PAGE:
Queens Borough President Melinda Katz announced Tuesday that she is running for district attorney in her borough, laying out a progressive-leaning platform for the office that includes ending cash bail for misdemeanors and forming a unit to review questionable convictions.
Katz, a Democrat who is in her second term as borough president, is the third candidate to officially announce that she is running to succeed Richard Brown, who has served as Queens DA since 1991 and who has managed to avoid a serious challenge in elections held since.
“I’m running as a different type of district attorney,” Katz said in an interview. “The DA’s job has to be making changes in legislation as well as investigating crime.”
Brown, who is 86, has said that he intends to serve out the remainder of his term, which concludes at the end of next year, and that he does not intend to make a decision about his future plans until next year.
City Councilman Rory Lancman and recently retired state Supreme Court Justice Gregory Lasak, who are both Democrats, previously announced that they are running for the seat, and both have said they, too, would stop prosecuting certain low-level offenses and form conviction review units.
Additionally, Mina Malik, a former Queens prosecutor who is now the deputy attorney general for the Office of the Attorney General for the District of Columbia, has reportedly expressed interest in running for the seat but has not officially declared her candidacy.
The declared candidates’ stated plans for the office each depart from how Brown has led the office in recent years as his counterparts in Manhattan and Brooklyn have moved to enact progressive reforms.
Brown’s office has opposed forming a conviction review unit like the one formed in Brooklyn, which worked on two dozen cases that resulted in exonerations, and has held firm that it will continue to prosecute marijuana possession and turnstile jumping.
Katz said that, if elected, that she would end the practice of refusing to take plea bargains for defendants after they have been indicted and that the office would work to get discovery materials to defense attorneys as soon as possible. She also proposes using asset forfeiture money and partnering with a ridesharing program to provide safe rides to revelers on nights when there are spikes in drunk and drugged driving, such as Christmas Eve and New Year’s Eve.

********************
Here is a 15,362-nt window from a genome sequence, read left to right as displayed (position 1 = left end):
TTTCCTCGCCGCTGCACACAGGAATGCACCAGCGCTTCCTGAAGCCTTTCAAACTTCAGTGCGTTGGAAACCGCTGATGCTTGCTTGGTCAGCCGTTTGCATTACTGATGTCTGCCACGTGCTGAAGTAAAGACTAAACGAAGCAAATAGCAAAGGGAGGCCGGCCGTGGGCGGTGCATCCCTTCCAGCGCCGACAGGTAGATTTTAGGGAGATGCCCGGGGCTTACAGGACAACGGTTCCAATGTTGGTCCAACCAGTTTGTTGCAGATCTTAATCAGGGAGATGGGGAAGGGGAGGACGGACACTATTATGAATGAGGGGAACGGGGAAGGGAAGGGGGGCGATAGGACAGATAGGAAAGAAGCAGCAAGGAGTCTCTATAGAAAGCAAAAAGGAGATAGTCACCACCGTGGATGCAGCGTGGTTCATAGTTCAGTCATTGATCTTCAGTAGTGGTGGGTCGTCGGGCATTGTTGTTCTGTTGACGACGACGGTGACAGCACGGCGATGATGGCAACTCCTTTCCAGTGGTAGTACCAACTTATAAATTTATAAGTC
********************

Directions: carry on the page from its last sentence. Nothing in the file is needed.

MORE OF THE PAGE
While some of her proposals are intended to make justice more equitable for defendants, Katz says she would also make prosecution of hate crimes a top priority for the office as well as aggressively pursue purveyors of immigration fraud and elder abuse.
“I believe the real issue in this borough is that there are people who believe that there is no justice on either side,” Katz said,
In addition to her tenure as Queens borough president, Katz has served in the City Council from 2002 to 2009 and the State Assembly from 1994 to 1999.
In terms of her legal experience, after earning a law degree at St. John’s University School of Law, she interned for the then-U.S. District Judge Michael Mukasey of the Southern District of New York and later interned for the Southern District U.S. Attorney’s Office.
Prior to her election to the State Assembly, Katz worked as a mergers & acquisitions associate for Weil, Gotshal & Manges; she went back into the private bar following her tenure in the City Council, becoming a shareholder at Greenberg Traurig before she was first elected in 2013 as Queens borough president.
Lasak previously served under Brown and was a lauded as a star prosecutor, while both Katz and Lancman do not have prosecutorial experience.
Lancman, who chairs the City Council’s Committee on the Justice System, previously worked employment and wage-theft cases, which he said gave him substantial experience with litigation.
Katz said that she doesn’t see the fact that she did not previously serve as a prosecutor as a hindrance to effectively serving as DA, citing both her legal experience and her time as an elected official in Queens, in which she said she has been able to build bridges between the diverse array of communities represented in the borough.
“I believe that’s the type of experience that’s necessary for this job,” Katz said.